It's a curious document, indeed.
The Manhattan Declaration. Drafted by elite orthodox evangelicals. Named after one of the most liberal places on Earth. Intended to send Washington DC a massive conservative show of force. Signed by fewer people than the population of Albuquerque.
And currently being blacklisted by Apple.
Well, technically, the smartphone app created by the Manhattan Declaration was first removed from Apple's app store, then denied upon appeal.
Battle of the App
By now, you've probably heard about how indignant - or flattered, or both - the framers of the Manhattan Declaration have become regarding Apple's rebuff. I've actually already questioned why Chuck Colson and his cohorts at the Man-Dec sound so surprised at this turn of events: doesn't Apple's politically correct stance help endorse the problems Colson's manifesto claims are twisting morality in our society?
This week, however, the Man-Dec came out with a revised marketing strategy using some of the wording from Apple's recent statement on the subject to show how Christianity is "offensive" to unbelievers.
Well, duh! Isn't it supposed to be?
Jeremiah 6:10 tells us that God's Word is "offensive" to people with closed ears. Shouldn't Colson and his seminary professor co-writers already know this? By siding with those who oppose the Gospel, Apple can't help but fulfill the Word of God in our presence.
Yet Colson and the Man-Dec folks sound perplexed. In an e-mail I received from them (yes, I signed the Man-Dec a while ago) this week, Colson describes Apple's stance as "shocking:"
"As you know, on December 8 we re-filed the Manhattan Declaration iPhone app with nothing except the Declaration and the opportunity to sign showing support.
"Apple rejected the app, saying in a letter on December 22 that the app contains 'references or commentary about a religious, cultural or ethnic group that are defamatory, offensive, mean-spirited or likely to expose the targeted group to harm or violence will be rejected. We have evaluated the content of this application and consider its contents to be objectionable and potentially harmful to others.'"
Yeah, so? Did you really expect Apple would slap its collective hand on its forehead and contritely reply, "Oh, we're so sorry - you mean your app promotes Biblical virtue and morality?! Well, why didn't you say that before!"
Colson's apparent disconnect between the content of the Man-Dec and Apple's post-Christian worldview almost makes me wonder if I signed that document by mistake. Surely he knew it wouldn't be popular?
Isn't It Good We're Not Popular?
But that's just the point with many contemporary evangelicals, isn't it? We have insulated ourselves in such a finely-cultivated right-wing religious culture that we've disconnected from realizing the hostility the world has towards us. We've disconnected from the many passages of Scripture where Christ warns His followers that they will NOT be popular. And we deny the suffering of Christ by glossing over the scorn and derision He - and his apostles - suffered during their own lifetimes.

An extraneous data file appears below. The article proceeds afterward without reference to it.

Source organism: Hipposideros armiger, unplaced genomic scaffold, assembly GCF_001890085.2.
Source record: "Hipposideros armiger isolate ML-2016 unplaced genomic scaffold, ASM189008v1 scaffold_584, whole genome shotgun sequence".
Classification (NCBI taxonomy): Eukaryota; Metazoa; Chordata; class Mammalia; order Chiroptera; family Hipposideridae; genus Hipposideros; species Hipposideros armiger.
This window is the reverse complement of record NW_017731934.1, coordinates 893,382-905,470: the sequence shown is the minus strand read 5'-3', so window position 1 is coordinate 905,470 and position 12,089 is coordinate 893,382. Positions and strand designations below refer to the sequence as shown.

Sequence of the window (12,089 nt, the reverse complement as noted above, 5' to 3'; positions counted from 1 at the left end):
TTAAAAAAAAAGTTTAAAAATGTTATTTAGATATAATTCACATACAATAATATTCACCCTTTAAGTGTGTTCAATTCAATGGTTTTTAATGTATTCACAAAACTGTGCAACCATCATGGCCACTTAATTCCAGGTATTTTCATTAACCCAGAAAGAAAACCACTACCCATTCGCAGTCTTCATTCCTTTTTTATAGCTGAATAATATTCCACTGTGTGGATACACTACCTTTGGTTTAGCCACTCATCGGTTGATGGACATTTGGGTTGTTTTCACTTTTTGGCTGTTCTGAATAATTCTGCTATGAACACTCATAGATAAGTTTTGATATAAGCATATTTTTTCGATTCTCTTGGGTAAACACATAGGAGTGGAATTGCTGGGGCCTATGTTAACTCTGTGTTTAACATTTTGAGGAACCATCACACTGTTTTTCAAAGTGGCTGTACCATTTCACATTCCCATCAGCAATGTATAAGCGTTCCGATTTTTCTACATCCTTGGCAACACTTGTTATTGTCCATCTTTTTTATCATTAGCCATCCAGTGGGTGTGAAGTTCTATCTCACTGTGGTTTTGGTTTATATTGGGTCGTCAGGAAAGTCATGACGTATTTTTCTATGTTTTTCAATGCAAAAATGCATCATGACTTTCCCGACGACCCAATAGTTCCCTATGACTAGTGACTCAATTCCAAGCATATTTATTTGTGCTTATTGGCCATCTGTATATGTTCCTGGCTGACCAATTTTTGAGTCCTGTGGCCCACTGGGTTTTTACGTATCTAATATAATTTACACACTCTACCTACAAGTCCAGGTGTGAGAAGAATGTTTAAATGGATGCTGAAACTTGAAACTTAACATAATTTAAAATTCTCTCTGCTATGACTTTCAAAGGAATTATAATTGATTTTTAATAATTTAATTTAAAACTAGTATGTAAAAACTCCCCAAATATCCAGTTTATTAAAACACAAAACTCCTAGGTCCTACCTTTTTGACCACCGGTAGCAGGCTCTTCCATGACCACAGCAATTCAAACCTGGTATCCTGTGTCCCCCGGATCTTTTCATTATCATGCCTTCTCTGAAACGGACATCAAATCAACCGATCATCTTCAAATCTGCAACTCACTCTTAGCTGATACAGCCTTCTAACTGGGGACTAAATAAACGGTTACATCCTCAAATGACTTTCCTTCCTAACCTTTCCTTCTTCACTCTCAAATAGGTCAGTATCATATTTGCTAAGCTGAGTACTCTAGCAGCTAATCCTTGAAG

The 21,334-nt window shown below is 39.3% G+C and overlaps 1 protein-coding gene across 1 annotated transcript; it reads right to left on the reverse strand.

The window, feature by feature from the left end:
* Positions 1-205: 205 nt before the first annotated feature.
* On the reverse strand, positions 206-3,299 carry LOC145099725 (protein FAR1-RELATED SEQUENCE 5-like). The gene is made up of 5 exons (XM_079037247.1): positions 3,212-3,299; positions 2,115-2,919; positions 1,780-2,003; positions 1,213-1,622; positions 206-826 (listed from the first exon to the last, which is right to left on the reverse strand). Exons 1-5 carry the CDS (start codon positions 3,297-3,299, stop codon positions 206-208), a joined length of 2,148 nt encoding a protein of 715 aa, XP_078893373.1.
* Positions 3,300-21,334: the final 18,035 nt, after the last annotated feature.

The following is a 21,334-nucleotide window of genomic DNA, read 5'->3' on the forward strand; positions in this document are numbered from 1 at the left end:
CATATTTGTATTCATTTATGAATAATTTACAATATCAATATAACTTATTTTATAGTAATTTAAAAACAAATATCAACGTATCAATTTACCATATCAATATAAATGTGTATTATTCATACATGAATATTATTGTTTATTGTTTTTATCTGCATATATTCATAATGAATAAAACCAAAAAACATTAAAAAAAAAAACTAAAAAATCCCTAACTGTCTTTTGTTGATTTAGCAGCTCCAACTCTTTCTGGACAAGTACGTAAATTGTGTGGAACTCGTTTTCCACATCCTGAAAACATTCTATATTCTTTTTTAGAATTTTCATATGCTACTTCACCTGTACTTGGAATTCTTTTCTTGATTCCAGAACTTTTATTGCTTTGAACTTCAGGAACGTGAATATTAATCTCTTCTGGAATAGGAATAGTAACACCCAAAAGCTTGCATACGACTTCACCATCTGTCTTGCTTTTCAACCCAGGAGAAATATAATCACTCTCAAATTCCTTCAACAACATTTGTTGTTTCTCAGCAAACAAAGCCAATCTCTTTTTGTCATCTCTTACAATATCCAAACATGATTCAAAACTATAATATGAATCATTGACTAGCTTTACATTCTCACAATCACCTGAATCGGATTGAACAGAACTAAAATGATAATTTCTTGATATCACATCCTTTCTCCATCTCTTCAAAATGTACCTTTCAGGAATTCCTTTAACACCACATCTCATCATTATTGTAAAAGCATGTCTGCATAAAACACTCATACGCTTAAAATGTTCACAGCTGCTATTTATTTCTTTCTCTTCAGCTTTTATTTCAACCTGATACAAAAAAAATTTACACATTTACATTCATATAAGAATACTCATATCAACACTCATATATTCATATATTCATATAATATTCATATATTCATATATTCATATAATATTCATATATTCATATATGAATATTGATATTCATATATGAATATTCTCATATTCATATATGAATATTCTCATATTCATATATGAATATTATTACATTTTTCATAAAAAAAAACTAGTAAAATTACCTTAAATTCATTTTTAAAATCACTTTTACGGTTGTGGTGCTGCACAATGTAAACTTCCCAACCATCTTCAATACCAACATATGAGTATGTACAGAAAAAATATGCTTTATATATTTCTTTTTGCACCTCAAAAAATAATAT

These lives of ease we evangelicals have been leading for generations in the United States may very well be nearing their end. We've tolerated world-creep into our communities of faith and we've dawdled at the fringes of carnality so long that when we want to talk about Biblical lines in the sand, we're taken aback when unbelievers lurch to a stop and say, "that's wack!"
Now, this doesn't mean that here in the United States, evangelicals don't have any less right as anybody else to advocate for our worldview and principles. And, as I've said before, the actual wording of the Man-Dec takes great pains to honor the dignity of all people regardless of whether they adhere to the authority of Scripture. Colson and his crew are correct in pointing out that Apple's stance borders on tampering with free speech. Unfortunately in this case, Apple is a private company which also has the right to prohibit what it wants to prohibit within its product lineup.
I would say that at this point, the issue has less to do with the app for Apple's store than it does the credibility Apple is lavishing on the Man-Dec's raison d'être. If Colson is simply employing good-old marketing savvy by maintaining his indignance towards Apple, then he should just be sure this battle is a good one to wage. And that it's waged for the right reasons.
If, however, the folks at the Man-Dec have genuinely been caught off-guard by the realities of our hard-core secular world, then I encourage them - and all evangelicals who assume we should be popular - to take another gander at Luke 6:22:
"Blessed are you when men hate you, when they exclude you and insult you and reject your name as evil, because of the Son of Man."